So the answer is I’m afraid I can’t help. The pingback has become a casualty in the spam wars and it’s days are over.
Sorry.

The spam wars continue.

Vigilance, my friends. Eternal vigilance.

.

MORE ON PIED TYPE:



Categories: blogging, Internet, Media, WordPress

16 replies

  1. Good info, thanks. I never did approve pingbacks because I wasn’t quite sure what to do with them, even if it was from blogs I knew.

    Thanks for sharing.

    • Once upon a time, a nice long list of trackbacks and pingbacks in your Comments section was a sign that a lot of other blogs and websites thought your post was notable. And if your readers were interested, they could click on the links and go see what those other websites were saying about the same topic. They still serve that purpose, if they are legitimate. But apparently these days most of them are spam.

      • About 6 or 7 years ago, I had a really crazy guy that used to ping me constantly. He wanted me to read his site. He would write about me and fellow commenters and how we were all going to hell. That was pretty funny. I think I need to update my blog. I like how you can respond to each comment like this. I think it is confusing how my blog is….

        • It looks like maybe on your blog you haven’t enabled nested comments. Go to Settings > Discussion on your Dashboard. In the second section, “Other comment settings,” check “Enable threaded (nested) comments [3] levels deep.” You can change the number, but 3 or 4 works well for most people. That will make replies indent under the comments. If you have problems or questions, let me know.

  2. I am right with you. I think I may disable likes any day now, and as for follows I am at my wits’ end!! Vigilance, as you say!

    • I just have to ignore Follows now. Can’t afford to jack up my blood pressure by looking at them. By all accounts they’ve been totally ruined by spammers. WordPress should just get rid of them.

  3. Definitely good info to have PT. Somehow, even comments that would automatically be marked as spam are getting through now though. Just between the time I got notice of your post and now, I’ve gotten two of them! My moderation for those newly commenting settings allowed me to mark them as spam myself, fortunately, but I wonder how comments of “etmmus ajikfvdjnw qmdbjb onfridjlu pomwqpb yiwtwdpyfdg uxnfsggd iizwmjcir,” and “lbrnguq zurmedb” have gotten through that far in the first place?!?!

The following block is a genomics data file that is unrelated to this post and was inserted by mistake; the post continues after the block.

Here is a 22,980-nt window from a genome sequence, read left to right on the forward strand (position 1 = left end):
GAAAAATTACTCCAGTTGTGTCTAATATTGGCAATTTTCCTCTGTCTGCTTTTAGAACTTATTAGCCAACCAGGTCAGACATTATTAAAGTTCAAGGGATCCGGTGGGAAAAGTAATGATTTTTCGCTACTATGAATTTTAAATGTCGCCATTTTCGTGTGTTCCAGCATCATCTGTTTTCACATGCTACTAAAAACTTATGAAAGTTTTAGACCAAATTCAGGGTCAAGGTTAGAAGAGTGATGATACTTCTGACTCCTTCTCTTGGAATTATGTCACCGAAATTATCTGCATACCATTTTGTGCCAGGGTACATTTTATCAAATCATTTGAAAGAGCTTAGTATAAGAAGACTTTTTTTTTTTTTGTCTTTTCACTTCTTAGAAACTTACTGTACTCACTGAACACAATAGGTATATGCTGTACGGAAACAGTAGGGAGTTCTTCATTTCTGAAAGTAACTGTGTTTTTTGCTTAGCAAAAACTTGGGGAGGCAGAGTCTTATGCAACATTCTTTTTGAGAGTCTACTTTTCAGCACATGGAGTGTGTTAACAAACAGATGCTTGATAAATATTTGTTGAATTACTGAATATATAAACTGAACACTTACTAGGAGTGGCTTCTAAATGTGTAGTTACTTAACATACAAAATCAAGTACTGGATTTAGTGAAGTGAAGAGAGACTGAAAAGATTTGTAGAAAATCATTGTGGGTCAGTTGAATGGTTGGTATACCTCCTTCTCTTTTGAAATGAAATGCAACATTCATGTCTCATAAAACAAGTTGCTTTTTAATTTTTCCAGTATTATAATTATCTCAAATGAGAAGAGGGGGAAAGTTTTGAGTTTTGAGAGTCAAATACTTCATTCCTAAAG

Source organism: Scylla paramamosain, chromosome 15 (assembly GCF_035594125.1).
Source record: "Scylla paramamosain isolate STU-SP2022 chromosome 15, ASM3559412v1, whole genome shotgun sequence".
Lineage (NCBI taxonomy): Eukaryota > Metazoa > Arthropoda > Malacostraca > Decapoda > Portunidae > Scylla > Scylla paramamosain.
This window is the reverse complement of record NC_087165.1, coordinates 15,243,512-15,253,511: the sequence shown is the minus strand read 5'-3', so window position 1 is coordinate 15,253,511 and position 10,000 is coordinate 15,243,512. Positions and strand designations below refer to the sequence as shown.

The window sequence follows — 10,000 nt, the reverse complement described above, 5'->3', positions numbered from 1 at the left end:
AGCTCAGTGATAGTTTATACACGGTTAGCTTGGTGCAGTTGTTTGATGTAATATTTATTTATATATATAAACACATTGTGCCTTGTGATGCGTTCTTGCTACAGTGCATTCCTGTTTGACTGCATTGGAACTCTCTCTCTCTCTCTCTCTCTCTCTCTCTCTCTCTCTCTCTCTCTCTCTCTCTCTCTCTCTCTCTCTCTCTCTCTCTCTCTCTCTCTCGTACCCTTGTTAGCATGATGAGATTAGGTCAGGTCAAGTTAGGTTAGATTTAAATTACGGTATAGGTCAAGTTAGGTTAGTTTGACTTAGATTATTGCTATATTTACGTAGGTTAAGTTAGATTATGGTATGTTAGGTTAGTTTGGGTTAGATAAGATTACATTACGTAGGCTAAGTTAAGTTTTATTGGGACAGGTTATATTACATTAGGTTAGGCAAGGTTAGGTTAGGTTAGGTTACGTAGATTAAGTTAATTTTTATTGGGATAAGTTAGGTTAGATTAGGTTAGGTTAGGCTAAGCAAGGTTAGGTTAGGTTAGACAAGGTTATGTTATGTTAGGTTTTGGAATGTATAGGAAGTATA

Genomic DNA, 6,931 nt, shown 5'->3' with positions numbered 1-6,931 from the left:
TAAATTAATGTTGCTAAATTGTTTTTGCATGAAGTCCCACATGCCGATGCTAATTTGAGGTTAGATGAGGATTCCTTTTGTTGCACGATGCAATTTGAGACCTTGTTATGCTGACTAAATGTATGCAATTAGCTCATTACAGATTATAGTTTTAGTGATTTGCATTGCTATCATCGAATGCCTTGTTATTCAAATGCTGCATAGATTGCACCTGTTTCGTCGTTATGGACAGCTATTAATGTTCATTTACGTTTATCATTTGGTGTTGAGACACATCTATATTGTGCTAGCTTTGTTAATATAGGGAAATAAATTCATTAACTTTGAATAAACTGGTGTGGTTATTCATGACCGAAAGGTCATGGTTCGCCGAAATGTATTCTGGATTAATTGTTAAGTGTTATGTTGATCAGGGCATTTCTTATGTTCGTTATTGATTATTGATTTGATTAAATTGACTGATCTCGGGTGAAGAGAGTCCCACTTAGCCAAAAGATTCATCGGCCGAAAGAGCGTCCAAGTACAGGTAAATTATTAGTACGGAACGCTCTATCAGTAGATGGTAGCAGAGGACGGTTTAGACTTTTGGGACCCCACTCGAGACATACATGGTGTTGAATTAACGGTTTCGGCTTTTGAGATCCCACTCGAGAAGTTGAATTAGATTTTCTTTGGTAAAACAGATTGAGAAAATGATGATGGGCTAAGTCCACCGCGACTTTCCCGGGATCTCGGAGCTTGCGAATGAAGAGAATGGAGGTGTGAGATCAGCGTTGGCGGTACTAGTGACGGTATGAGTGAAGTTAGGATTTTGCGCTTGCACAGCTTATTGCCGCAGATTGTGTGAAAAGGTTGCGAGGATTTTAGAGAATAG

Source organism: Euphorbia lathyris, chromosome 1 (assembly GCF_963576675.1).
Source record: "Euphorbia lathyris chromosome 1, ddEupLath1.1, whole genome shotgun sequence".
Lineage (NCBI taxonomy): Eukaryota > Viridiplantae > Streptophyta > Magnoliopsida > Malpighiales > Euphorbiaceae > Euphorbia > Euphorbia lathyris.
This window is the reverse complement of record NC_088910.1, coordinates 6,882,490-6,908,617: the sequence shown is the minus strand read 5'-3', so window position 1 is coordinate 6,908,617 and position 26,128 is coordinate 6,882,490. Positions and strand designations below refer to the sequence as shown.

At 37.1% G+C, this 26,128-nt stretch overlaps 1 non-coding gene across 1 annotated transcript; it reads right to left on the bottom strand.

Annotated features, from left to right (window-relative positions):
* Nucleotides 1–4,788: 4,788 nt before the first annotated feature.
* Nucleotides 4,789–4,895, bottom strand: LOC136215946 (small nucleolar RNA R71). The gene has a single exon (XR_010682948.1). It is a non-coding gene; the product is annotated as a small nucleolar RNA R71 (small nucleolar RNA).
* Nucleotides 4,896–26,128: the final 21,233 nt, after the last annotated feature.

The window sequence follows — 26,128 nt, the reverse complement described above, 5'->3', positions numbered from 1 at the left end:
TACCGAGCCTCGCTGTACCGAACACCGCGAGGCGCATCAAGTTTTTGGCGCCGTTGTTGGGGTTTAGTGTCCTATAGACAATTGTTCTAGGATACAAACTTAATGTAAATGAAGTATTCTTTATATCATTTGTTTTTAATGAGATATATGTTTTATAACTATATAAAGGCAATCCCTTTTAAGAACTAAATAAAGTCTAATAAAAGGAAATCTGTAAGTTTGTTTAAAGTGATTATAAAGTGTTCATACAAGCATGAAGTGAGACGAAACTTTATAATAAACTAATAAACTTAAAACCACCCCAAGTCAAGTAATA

4. sad. I better check my site. just had a weird pingback the other day.post was about atheism in AA; the pingback from a christian book review site. need to take a good look at that one!
    thanks for the heads up.

    • Of course, it doesn’t have to be a spam site. It might just be one you don’t want to be associated with. You can’t do anything about the link they put on their site, but you certainly don’t have to help publicize their site by allowing their trackback or pingback to appear on your site.

  5. Hey Girl,
    Good post. I didn’t know that Askimet was flagging ping backs. That seems extreme but then I guess things have changed. Used to be pingbacks were a cool thang. Now, not so much.

    Of course I’m one of those weirdos who goes through all their spam to see if anything got caught and I never approve a pingback until I verify it’s a legit blog or site.

    Sorry I’ve been absent so much lately. Still working like the devil to get my biz going. A constant battle unfortunately.

    Take care,
    Annie

  6. I never did approve pingbacks because I wasn’t quite sure what to do with them, even if it was from blogs I knew.

"Opinion is the medium between knowledge and ignorance." ~ Plato